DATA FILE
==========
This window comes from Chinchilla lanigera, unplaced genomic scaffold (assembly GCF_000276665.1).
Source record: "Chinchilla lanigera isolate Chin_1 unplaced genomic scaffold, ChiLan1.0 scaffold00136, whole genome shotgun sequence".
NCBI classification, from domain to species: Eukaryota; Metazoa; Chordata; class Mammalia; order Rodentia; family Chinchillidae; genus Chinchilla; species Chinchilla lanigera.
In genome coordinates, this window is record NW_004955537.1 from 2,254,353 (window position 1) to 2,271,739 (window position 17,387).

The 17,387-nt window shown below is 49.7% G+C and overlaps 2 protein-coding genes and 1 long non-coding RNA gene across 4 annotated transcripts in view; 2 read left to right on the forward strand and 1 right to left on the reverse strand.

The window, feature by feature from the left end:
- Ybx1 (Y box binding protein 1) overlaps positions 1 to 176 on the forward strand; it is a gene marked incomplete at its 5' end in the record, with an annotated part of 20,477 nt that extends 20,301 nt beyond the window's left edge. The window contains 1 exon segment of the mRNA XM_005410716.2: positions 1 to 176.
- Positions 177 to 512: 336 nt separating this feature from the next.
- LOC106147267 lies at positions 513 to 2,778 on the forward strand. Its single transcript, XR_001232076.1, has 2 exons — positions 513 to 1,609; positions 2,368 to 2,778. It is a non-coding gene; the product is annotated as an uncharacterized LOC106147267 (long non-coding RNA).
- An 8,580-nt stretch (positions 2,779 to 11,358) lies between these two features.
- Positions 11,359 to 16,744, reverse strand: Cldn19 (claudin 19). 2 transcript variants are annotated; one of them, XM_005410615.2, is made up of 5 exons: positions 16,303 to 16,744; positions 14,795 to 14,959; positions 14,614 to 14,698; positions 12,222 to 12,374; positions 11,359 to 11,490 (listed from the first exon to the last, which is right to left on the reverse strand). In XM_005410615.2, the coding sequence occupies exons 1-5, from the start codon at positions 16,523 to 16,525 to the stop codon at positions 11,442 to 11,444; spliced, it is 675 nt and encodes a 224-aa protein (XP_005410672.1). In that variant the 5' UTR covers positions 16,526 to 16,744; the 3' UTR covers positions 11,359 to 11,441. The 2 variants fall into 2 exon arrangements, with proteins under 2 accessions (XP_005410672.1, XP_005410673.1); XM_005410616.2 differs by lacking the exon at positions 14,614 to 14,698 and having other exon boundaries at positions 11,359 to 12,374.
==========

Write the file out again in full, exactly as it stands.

This window comes from Chinchilla lanigera, unplaced genomic scaffold (assembly GCF_000276665.1).
Source record: "Chinchilla lanigera isolate Chin_1 unplaced genomic scaffold, ChiLan1.0 scaffold00136, whole genome shotgun sequence".
NCBI classification, from domain to species: Eukaryota; Metazoa; Chordata; class Mammalia; order Rodentia; family Chinchillidae; genus Chinchilla; species Chinchilla lanigera.
In genome coordinates, this window is record NW_004955537.1 from 2,254,353 (window position 1) to 2,271,739 (window position 17,387).

The 17,387-nt window shown below is 49.7% G+C and overlaps 2 protein-coding genes and 1 long non-coding RNA gene across 4 annotated transcripts in view; 2 read left to right on the forward strand and 1 right to left on the reverse strand.

The window, feature by feature from the left end:
- Ybx1 (Y box binding protein 1) overlaps positions 1 to 176 on the forward strand; it is a gene marked incomplete at its 5' end in the record, with an annotated part of 20,477 nt that extends 20,301 nt beyond the window's left edge. The window contains 1 exon segment of the mRNA XM_005410716.2: positions 1 to 176.
- Positions 177 to 512: 336 nt separating this feature from the next.
- LOC106147267 lies at positions 513 to 2,778 on the forward strand. Its single transcript, XR_001232076.1, has 2 exons — positions 513 to 1,609; positions 2,368 to 2,778. It is a non-coding gene; the product is annotated as an uncharacterized LOC106147267 (long non-coding RNA).
- An 8,580-nt stretch (positions 2,779 to 11,358) lies between these two features.
- Positions 11,359 to 16,744, reverse strand: Cldn19 (claudin 19). 2 transcript variants are annotated; one of them, XM_005410615.2, is made up of 5 exons: positions 16,303 to 16,744; positions 14,795 to 14,959; positions 14,614 to 14,698; positions 12,222 to 12,374; positions 11,359 to 11,490 (listed from the first exon to the last, which is right to left on the reverse strand). In XM_005410615.2, the coding sequence occupies exons 1-5, from the start codon at positions 16,523 to 16,525 to the stop codon at positions 11,442 to 11,444; spliced, it is 675 nt and encodes a 224-aa protein (XP_005410672.1). In that variant the 5' UTR covers positions 16,526 to 16,744; the 3' UTR covers positions 11,359 to 11,441. The 2 variants fall into 2 exon arrangements, with proteins under 2 accessions (XP_005410672.1, XP_005410673.1); XM_005410616.2 differs by lacking the exon at positions 14,614 to 14,698 and having other exon boundaries at positions 11,359 to 12,374.